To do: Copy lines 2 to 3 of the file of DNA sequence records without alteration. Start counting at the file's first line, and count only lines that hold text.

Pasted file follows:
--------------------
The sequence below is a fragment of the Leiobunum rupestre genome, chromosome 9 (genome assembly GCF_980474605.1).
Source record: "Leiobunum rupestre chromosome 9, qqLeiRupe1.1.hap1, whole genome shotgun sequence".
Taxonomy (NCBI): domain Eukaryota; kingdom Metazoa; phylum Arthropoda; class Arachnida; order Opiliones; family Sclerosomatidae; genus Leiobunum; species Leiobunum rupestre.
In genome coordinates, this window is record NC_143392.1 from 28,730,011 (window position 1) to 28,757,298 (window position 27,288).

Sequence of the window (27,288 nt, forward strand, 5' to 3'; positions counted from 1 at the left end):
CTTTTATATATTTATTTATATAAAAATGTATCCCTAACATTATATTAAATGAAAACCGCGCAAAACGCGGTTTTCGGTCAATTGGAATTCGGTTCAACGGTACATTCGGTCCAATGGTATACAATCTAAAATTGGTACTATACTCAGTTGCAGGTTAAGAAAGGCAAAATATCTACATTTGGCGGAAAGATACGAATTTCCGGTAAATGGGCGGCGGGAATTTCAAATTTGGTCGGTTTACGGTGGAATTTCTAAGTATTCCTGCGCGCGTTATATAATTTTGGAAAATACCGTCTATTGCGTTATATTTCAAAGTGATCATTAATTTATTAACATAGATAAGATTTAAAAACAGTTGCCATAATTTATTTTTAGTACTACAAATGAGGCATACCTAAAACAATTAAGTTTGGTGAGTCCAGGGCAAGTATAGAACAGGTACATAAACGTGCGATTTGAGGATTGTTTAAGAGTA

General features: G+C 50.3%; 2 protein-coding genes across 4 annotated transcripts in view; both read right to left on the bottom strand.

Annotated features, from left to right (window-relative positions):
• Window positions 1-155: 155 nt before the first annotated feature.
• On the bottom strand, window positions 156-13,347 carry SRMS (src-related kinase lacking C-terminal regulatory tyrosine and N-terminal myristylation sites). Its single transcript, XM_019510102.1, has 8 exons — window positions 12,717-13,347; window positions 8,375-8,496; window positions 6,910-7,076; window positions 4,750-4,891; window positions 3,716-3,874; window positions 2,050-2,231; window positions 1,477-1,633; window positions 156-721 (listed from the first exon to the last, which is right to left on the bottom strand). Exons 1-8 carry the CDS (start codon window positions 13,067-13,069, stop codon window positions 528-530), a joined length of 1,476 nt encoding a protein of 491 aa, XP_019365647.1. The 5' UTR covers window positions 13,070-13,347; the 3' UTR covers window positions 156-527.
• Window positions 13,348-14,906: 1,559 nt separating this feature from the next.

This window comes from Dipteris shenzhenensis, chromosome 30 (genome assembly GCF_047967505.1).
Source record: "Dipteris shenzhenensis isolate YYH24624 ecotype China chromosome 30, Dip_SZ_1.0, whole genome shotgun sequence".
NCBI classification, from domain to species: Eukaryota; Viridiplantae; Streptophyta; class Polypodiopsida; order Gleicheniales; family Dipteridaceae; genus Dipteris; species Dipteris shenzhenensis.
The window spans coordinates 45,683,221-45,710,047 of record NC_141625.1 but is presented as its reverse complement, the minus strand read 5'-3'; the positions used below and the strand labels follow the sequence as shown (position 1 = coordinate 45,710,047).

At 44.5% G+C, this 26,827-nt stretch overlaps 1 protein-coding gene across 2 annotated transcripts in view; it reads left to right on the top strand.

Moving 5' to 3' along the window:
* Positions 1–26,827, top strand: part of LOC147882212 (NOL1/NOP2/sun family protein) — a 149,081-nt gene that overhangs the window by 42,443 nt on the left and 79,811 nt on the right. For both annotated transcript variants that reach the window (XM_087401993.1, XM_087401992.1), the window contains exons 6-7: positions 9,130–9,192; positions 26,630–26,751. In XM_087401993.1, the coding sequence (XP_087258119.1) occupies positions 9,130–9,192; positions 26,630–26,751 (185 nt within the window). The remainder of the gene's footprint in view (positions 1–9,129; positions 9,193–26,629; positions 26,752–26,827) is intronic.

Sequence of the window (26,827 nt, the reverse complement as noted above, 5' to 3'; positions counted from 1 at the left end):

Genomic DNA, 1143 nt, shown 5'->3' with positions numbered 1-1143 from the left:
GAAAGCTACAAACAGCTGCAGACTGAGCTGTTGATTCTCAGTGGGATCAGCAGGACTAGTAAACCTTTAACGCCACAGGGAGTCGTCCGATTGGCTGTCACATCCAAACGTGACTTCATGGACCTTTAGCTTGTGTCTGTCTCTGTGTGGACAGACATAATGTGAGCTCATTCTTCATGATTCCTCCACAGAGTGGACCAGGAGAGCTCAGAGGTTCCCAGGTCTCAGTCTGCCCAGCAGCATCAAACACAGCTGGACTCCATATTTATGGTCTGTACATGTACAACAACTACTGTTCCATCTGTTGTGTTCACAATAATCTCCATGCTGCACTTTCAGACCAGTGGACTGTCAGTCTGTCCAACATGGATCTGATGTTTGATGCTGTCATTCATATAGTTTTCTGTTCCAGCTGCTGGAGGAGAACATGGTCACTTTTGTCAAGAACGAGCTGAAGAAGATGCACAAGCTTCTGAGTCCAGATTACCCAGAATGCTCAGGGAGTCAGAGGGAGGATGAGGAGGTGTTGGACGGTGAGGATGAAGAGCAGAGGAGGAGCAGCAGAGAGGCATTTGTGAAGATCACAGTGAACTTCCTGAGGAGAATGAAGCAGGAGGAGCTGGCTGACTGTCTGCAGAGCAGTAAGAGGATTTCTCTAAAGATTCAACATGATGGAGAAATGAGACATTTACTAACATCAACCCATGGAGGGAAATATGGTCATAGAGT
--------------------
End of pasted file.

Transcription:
Source record: "Leiobunum rupestre chromosome 9, qqLeiRupe1.1.hap1, whole genome shotgun sequence".
Taxonomy (NCBI): domain Eukaryota; kingdom Metazoa; phylum Arthropoda; class Arachnida; order Opiliones; family Sclerosomatidae; genus Leiobunum; species Leiobunum rupestre.